Yesterday a "report by Sentier Research, a firm headed by two former Census Bureau officials," found that "[f]rom June 2009 to June 2012, inflation-adjusted median household income fell 4.8 percent," Michael A. Fletcher of the Washington Post reported today. What's more, the fall in median household income was much worse for blacks, "a staggering 11.1 percent drop." June 2009, you may recall, marks the end of the recession that began in December 2007.
Yet such news was shoved down to page A10 by Post editors, rather than placed on the paper's August 23 front page, which included, among other things, a large photo of a woman working on a large sand sculpture at a resort in Florida, a story about Mitt Romney's campaign 'Mad Men,' and a story about how Lance Armstrong "won't fight doping charges" anymore.
"Democrats aim to be inclusive," blurts the headline in Amy Gardner's 5-paragraph item on how the Democratic convention "will feature a long list of female speakers and a slew of activities designed to make it the most inclusive convention in history, organizers announced Wednesday."
Gardner went on to note that Sandra Fluke and "women from many other walks of life" will take to the podium, such as NARAL Pro-Choice America president Nancy Keenan, Caroline Kennedy, and actress Eva Longoria. Gardner left out that Cecile Richards of Planned Parenthood was also announced as a speaker, and that Keenan served on this year's platform drafting committee, which shot down an effort by Democrats for Life of America to add "big tent" language to the platform. Somehow a handful of pro-choice speakers addressing contraception and abortion is diversity to the Washington Post.
"A grand jury indicted Floyd Lee Corkins II, 28, of Herndon, Va., on a federal charge of interstate transportation of a firearm and ammunition, and two District of Columbia offenses: assault with intent to kill while armed and possession of a handgun during a crime of violence," reported CBS News and the Associated Press yesterday shortly after 5 p.m. Eastern. CBSNews.com carried the story in the "daily blotter" section of its Crimesider feature. "Corkins' parents told investigators that he was a supporter of gay rights, and he said he didn't agree with the FRC's politics before the shooting, according to the documents," the article added.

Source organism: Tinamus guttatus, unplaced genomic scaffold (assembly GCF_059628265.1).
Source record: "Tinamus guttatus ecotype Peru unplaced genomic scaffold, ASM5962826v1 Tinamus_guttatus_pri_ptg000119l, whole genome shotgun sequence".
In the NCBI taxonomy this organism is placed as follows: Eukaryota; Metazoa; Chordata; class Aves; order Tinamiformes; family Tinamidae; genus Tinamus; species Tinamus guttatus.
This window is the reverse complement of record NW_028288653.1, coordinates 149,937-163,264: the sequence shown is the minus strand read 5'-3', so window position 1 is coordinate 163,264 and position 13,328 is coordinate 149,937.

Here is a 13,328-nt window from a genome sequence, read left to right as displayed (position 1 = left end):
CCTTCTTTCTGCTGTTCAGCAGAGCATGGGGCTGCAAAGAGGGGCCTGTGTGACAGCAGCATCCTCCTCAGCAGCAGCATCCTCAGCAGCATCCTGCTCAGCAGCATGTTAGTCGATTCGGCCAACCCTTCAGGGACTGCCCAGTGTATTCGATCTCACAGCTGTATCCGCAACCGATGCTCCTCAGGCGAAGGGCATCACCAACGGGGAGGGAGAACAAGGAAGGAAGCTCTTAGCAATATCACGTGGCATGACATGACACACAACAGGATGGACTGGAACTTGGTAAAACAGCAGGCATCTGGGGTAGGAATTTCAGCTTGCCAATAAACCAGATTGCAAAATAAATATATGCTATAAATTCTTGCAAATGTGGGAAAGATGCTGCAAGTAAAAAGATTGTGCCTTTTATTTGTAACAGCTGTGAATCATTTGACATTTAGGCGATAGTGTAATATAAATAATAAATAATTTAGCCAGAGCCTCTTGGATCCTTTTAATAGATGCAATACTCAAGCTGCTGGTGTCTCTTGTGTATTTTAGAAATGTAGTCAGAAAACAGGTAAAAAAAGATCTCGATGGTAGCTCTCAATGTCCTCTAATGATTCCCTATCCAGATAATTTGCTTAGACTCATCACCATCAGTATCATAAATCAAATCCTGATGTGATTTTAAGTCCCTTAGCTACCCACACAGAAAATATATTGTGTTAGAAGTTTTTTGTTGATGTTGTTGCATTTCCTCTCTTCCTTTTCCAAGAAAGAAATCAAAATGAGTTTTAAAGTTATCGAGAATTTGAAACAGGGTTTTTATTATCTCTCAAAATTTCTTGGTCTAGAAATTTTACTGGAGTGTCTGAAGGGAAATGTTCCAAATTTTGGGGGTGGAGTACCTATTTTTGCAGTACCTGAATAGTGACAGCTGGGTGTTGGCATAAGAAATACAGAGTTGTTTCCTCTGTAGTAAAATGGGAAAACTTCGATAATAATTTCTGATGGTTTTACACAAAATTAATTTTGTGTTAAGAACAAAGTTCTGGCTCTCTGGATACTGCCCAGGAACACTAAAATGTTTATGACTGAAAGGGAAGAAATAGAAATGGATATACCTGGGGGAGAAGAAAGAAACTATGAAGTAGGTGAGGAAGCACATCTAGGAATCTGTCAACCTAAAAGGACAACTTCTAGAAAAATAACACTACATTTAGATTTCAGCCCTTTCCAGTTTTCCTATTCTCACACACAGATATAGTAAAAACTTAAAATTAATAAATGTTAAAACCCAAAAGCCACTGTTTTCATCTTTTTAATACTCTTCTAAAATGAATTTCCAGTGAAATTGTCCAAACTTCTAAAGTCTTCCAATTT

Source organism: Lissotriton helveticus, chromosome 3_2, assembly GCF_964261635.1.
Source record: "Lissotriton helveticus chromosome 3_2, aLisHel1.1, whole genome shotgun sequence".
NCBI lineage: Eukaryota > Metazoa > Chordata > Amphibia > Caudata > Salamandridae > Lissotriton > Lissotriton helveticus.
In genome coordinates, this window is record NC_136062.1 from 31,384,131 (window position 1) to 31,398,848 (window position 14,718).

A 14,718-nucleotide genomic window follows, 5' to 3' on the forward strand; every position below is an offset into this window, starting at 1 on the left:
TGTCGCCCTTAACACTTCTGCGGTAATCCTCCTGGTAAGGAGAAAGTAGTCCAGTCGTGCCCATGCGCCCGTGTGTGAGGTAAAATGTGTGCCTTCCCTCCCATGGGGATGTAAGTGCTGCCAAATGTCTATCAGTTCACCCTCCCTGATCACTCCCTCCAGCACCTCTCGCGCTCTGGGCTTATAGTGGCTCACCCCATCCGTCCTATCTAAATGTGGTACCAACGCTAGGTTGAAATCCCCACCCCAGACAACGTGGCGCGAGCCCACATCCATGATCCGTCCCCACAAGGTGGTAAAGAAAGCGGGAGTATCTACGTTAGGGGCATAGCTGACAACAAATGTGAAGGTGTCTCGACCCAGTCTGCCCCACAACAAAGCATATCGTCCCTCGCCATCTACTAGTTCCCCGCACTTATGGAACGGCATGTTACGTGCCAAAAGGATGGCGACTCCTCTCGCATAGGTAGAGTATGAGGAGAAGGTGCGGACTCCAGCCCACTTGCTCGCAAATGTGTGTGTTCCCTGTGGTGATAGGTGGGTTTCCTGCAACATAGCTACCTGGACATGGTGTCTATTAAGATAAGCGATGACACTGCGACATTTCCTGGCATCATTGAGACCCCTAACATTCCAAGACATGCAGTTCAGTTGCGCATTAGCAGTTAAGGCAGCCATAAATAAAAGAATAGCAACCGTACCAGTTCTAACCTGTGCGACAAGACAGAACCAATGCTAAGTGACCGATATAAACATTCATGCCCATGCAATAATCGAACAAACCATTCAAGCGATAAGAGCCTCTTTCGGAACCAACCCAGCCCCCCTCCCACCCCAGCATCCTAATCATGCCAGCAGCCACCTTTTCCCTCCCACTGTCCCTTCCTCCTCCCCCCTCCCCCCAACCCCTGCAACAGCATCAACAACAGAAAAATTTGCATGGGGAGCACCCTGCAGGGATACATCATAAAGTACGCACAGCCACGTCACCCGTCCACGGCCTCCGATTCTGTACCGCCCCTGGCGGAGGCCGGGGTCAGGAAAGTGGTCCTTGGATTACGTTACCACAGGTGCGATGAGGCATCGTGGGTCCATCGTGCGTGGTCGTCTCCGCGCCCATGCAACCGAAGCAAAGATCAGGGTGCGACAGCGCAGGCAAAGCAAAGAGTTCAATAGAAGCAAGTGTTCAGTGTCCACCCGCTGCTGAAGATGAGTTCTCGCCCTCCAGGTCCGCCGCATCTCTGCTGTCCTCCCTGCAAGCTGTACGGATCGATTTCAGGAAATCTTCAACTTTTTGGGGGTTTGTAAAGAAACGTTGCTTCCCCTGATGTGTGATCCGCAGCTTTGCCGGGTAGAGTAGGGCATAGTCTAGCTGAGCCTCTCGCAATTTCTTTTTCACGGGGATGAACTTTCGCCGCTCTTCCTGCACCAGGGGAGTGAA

Yet last night's CBS Evening News completely ignored the story, as did ABC's World News and NBC's Nightly News. The August 23 editions of those networks' morning shows also ignored the story. A search of our DVR recordings also found no mention of the indictment on the ultra-liberal, fervently pro-gay rights MSNBC network. John Berman of CNN's Starting Point did briefly touch on the story in the 7:00 a.m. news brief:
"A number of local chapters of the National Organization for Women are denouncing the DNC convention rules, saying that they unfairly exclude mothers with young children," Byron Tau of Politico reported on Monday morning, going on to quote feminist icon Gloria Steinem as complaining that "Women are the key to a Democratic victory, and sometimes, children are the key to women. It's both right and smart for the Democratic Convention to behave as if children exist."
Given their penchant for frequently featuring Politico reporters and for hyping the so-called war on women, it would be reasonable for MSNBC to pick up on the story. But alas, they have not, even though National Organization for Women president Terry O'Neill appeared on the Monday edition of the Ed Show and on today's MSNBC Live hosted by Thomas Roberts to discuss the Akin controversy.
"GOP rejects rape exception in platform," blared a Politico headline yesterday. "Even as Mitt Romney sought to quash the furor surrounding Todd Akin’s 'legitimate' rape comments, the Republican platform committee here approved an abortion plank that includes no exemptions for rape, incest or even to save the life of the mother," James Hohmann noted in the lead paragraph of his August 21 story.